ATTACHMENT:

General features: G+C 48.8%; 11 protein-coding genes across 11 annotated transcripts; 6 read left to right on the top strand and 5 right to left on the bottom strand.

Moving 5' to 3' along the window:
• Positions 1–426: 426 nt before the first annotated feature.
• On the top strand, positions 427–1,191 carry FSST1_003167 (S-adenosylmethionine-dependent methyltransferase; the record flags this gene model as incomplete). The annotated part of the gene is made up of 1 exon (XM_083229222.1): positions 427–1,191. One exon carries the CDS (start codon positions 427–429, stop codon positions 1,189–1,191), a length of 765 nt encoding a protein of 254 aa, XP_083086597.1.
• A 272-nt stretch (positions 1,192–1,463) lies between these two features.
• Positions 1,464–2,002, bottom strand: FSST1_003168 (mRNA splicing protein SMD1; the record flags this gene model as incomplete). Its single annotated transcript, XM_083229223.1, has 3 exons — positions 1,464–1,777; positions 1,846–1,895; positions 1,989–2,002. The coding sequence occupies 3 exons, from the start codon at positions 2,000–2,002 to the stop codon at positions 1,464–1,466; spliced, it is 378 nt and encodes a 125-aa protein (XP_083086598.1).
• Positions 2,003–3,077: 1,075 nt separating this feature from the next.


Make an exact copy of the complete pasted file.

General features: G+C 48.8%; 11 protein-coding genes across 11 annotated transcripts; 6 read left to right on the top strand and 5 right to left on the bottom strand.

Moving 5' to 3' along the window:
• Positions 1–426: 426 nt before the first annotated feature.
• On the top strand, positions 427–1,191 carry FSST1_003167 (S-adenosylmethionine-dependent methyltransferase; the record flags this gene model as incomplete). The annotated part of the gene is made up of 1 exon (XM_083229222.1): positions 427–1,191. One exon carries the CDS (start codon positions 427–429, stop codon positions 1,189–1,191), a length of 765 nt encoding a protein of 254 aa, XP_083086597.1.
• A 272-nt stretch (positions 1,192–1,463) lies between these two features.
• Positions 1,464–2,002, bottom strand: FSST1_003168 (mRNA splicing protein SMD1; the record flags this gene model as incomplete). Its single annotated transcript, XM_083229223.1, has 3 exons — positions 1,464–1,777; positions 1,846–1,895; positions 1,989–2,002. The coding sequence occupies 3 exons, from the start codon at positions 2,000–2,002 to the stop codon at positions 1,464–1,466; spliced, it is 378 nt and encodes a 125-aa protein (XP_083086598.1).
• Positions 2,003–3,077: 1,075 nt separating this feature from the next.